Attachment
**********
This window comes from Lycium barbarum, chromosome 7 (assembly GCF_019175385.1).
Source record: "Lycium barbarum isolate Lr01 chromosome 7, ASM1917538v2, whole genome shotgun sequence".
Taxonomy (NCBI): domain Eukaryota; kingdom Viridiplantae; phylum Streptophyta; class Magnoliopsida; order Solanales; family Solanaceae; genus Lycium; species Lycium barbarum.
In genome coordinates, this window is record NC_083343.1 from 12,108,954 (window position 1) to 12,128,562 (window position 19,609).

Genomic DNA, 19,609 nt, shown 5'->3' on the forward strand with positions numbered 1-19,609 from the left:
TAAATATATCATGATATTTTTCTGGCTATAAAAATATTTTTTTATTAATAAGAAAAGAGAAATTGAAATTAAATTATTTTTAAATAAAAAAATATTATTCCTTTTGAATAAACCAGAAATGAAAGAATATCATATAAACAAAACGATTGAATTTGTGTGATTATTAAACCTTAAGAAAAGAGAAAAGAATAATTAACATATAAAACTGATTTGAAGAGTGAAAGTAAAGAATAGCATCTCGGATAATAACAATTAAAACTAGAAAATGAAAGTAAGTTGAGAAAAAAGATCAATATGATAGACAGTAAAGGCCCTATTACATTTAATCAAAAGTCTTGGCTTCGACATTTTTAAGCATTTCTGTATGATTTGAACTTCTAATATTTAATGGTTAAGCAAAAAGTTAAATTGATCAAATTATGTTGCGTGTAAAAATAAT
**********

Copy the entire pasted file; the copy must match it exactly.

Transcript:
This window comes from Lycium barbarum, chromosome 7 (assembly GCF_019175385.1).
Source record: "Lycium barbarum isolate Lr01 chromosome 7, ASM1917538v2, whole genome shotgun sequence".
Taxonomy (NCBI): domain Eukaryota; kingdom Viridiplantae; phylum Streptophyta; class Magnoliopsida; order Solanales; family Solanaceae; genus Lycium; species Lycium barbarum.
In genome coordinates, this window is record NC_083343.1 from 12,108,954 (window position 1) to 12,128,562 (window position 19,609).

Genomic DNA, 19,609 nt, shown 5'->3' on the forward strand with positions numbered 1-19,609 from the left:
TAAATATATCATGATATTTTTCTGGCTATAAAAATATTTTTTTATTAATAAGAAAAGAGAAATTGAAATTAAATTATTTTTAAATAAAAAAATATTATTCCTTTTGAATAAACCAGAAATGAAAGAATATCATATAAACAAAACGATTGAATTTGTGTGATTATTAAACCTTAAGAAAAGAGAAAAGAATAATTAACATATAAAACTGATTTGAAGAGTGAAAGTAAAGAATAGCATCTCGGATAATAACAATTAAAACTAGAAAATGAAAGTAAGTTGAGAAAAAAGATCAATATGATAGACAGTAAAGGCCCTATTACATTTAATCAAAAGTCTTGGCTTCGACATTTTTAAGCATTTCTGTATGATTTGAACTTCTAATATTTAATGGTTAAGCAAAAAGTTAAATTGATCAAATTATGTTGCGTGTAAAAATAAT